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Appendixes: Appendix A, Appendix B

Student career patterns have changed over the last 75 years. In the 1930s students continued to move from families engaged in business and trade to professional careers. Teaching was the most popular choice (40 percent) for graduating seniors, while only 20 percent indicated a preference for business and 6 percent for the ministry. Business and banking, however, became more attractive to male graduates beginning around 1910, a trend that accelerated after World War II. In 1962, about one-third of the alumni who were gainfully employed reported careers in business and industry.

After World War II the GI Bill temporarily maintained opportunities for young men of varied social backgrounds to obtain an education at DePauw. The Great Depression had reduced the impact of the Rector Scholarships, however, and there were few changes in the residence or religious preferences of DePauw students during the 1940s and 1950s.

Other long-term developments were helping to stabilize the social composition of students and the campus culture at DePauw. More and more students came from similar social backgrounds and had increasingly predictable academic patterns. The age range of the student body had narrowed considerably by the early 20th century. The Academy, successor to the preparatory department, closed, and a minimum age of 16 was established for admission as college freshmen.

After 1915 all students admitted were high school graduates who came to DePauw with similar educational experiences. The closing of the professional schools also eliminated most older students from the campus. Accordingly, the student body became increasingly concentrated in the 18 to 22 year range.

Family backgrounds of the students became more homogeneous. By the 1930s, over 70 percent of DePauw students' fathers were professionals or businessmen. Recent students were also more likely to have college-educated parents, many of whom had attended DePauw. Today about one-fourth of the entering freshmen have some family ties to the university.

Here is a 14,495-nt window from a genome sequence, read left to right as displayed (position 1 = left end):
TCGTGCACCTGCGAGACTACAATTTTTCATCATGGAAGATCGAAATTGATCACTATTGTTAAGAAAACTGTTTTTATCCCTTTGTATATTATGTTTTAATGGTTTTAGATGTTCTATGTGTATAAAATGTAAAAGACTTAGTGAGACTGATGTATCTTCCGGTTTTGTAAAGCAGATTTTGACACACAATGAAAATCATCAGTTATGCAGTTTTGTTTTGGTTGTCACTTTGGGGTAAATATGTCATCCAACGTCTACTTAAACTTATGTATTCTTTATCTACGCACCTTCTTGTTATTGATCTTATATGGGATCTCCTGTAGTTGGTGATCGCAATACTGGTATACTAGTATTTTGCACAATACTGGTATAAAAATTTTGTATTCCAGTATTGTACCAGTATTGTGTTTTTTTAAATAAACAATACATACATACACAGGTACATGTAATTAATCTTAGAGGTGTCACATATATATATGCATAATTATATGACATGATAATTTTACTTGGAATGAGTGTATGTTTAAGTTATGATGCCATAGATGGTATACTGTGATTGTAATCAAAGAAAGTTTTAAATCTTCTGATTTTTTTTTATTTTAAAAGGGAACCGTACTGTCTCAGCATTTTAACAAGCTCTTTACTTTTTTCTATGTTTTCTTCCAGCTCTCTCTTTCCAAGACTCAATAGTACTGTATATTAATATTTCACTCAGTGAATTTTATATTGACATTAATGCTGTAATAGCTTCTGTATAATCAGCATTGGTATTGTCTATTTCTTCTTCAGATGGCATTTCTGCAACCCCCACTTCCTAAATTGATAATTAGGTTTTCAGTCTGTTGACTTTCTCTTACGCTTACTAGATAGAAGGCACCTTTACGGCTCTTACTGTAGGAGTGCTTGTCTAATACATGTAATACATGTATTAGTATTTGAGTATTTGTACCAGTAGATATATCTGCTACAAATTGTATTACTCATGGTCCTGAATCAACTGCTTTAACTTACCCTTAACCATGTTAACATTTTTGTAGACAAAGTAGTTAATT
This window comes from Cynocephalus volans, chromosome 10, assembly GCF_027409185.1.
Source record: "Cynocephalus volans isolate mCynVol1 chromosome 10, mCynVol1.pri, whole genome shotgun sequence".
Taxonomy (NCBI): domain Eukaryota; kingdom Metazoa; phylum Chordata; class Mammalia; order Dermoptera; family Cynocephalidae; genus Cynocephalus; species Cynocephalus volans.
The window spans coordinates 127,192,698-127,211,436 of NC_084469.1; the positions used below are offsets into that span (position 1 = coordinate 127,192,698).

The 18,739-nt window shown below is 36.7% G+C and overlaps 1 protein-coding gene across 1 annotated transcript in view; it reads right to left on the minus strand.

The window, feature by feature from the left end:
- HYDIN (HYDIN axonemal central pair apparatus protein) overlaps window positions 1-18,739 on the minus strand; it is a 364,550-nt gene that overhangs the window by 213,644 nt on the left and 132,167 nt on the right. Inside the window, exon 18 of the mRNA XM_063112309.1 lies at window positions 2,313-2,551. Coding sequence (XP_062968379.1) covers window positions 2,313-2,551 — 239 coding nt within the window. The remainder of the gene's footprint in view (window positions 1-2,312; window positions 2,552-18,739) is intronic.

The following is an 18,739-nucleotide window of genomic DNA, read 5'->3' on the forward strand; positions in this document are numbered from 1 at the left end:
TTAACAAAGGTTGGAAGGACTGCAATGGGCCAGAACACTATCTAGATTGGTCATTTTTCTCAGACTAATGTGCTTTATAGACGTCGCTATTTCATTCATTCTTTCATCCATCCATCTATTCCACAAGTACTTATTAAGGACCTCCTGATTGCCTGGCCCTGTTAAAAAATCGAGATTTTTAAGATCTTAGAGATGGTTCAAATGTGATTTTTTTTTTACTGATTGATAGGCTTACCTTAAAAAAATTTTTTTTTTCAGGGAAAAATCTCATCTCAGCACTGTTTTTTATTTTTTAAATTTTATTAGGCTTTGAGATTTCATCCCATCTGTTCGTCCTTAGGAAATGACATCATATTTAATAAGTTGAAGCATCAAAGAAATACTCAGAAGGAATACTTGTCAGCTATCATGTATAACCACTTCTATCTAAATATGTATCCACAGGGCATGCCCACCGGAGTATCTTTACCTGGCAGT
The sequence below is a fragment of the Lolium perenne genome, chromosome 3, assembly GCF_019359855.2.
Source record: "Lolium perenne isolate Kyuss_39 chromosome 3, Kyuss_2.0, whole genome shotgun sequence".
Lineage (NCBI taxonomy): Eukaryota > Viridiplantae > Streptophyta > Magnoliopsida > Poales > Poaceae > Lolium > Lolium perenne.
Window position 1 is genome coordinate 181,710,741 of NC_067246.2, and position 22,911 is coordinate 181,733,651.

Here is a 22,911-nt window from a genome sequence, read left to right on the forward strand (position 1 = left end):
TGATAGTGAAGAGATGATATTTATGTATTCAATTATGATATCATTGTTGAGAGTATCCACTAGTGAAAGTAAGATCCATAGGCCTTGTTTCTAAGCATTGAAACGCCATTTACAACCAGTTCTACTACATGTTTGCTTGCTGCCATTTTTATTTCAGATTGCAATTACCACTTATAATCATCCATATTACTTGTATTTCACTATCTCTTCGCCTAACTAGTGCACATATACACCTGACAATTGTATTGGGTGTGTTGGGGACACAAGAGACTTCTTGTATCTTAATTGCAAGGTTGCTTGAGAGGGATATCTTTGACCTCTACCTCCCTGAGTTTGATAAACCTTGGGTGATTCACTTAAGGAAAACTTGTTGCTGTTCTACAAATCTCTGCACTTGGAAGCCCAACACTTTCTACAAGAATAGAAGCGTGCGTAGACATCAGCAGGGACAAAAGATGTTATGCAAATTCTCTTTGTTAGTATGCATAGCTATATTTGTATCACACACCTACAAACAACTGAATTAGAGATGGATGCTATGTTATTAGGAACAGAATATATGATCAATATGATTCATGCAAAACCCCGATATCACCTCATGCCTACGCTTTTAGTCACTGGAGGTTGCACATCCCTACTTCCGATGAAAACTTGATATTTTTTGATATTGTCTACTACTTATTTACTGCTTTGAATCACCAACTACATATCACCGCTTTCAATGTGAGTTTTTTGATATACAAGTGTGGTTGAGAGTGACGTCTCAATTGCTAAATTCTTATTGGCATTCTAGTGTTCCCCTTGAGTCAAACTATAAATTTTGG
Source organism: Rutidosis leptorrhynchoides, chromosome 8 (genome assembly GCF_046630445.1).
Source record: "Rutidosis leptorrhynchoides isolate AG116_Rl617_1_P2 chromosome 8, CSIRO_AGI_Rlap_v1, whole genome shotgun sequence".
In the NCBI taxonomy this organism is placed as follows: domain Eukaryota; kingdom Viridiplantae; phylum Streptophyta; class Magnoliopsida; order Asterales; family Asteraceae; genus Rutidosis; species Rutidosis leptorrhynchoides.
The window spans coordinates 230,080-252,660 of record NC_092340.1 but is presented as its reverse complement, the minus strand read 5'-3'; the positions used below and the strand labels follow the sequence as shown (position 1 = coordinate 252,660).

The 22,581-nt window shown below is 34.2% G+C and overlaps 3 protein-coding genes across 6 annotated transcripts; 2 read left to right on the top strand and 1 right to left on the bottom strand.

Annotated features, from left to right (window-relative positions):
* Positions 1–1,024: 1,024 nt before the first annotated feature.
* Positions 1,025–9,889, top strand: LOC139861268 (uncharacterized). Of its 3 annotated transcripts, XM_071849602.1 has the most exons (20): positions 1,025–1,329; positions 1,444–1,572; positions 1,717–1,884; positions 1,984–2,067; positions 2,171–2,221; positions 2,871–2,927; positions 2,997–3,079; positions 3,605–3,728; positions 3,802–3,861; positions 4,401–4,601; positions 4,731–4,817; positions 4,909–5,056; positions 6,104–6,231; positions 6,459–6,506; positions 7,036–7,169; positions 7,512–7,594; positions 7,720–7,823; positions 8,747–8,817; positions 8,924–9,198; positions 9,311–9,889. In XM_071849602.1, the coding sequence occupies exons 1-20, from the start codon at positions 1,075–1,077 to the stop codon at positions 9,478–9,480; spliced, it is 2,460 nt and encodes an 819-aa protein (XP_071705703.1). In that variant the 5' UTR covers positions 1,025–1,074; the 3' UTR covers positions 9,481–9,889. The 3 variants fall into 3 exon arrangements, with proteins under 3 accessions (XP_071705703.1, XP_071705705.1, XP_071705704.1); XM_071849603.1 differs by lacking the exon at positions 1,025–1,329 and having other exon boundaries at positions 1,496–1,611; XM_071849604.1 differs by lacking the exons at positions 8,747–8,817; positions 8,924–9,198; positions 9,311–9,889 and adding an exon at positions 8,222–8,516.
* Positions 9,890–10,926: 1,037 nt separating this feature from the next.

The steady rise in tuition, which has increased more than 20-fold from $350 in 1945 to $8200 in 1986, along with a quintupling of living expenses in the same period-not quite matched by gains in scholarship and loan funds-has meant that many students today come from more affluent families and are financially dependent upon their parents. For these young men and women the "DePauw experience" has become a continuation of, rather than a departure from, family tradition.

Contributing to the growing homogenity of the student body was the fact that a larger proportion of the student body remained on campus for four years. In the 1920s only about 40 percent of the entering freshmen stayed until graduation; this became 55 percent by the end of World War II and reached 70 percent in the 1980s. By the early 20th century DePauw had become a predominantly residential campus, with virtually all freshman women and unaffiliated students in university dormitories and fraternity and sorority members living in nearby chapter houses.

Approximately three-fourths of the student body were affiliated with national fraternities and sororities, a proportion that has remained remarkably steady down to the present. Peer culture and the campus social environment, including Greek living units, athletics, and students activities of all kinds, increasingly shape the undergraduate experience as much as does the classroom.

The most important changes in the last two decades have been in students' geographic origins and religious preferences. Although the proportion of Hoosiers has risen from 35 percent in 1961 to 42 percent in 1986, partly because of the availability of Indiana state scholarships, DePauw students in general come today from a broader geographic base than ever. For example, 24 percent are from midwestern states outside of Indiana and Illinois and 16 percent from states outside the midwest.

Foreign students comprise only 1.4 percent of the population, but this is a higher proportion than any other period. Even more dramatic is the decline in students claiming a Methodist religious preference, from 36 percent in 1961 to under 20 percent in 1986. There has also been a significant drop in the proportion of Presbyterians and Congregationalists. On the other hand Roman Catholics students have increased from only seven percent in 1961 to slightly more than 22 percent today, making them the largest single religious group in the student body. Since most of them share similar backgrounds with their Protestant counterparts, it seems likely that this newest wave of students will enhance rather than transform the dominant contours of campus life and social organization at DePauw.

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Appendixes: Appendix A, Appendix B

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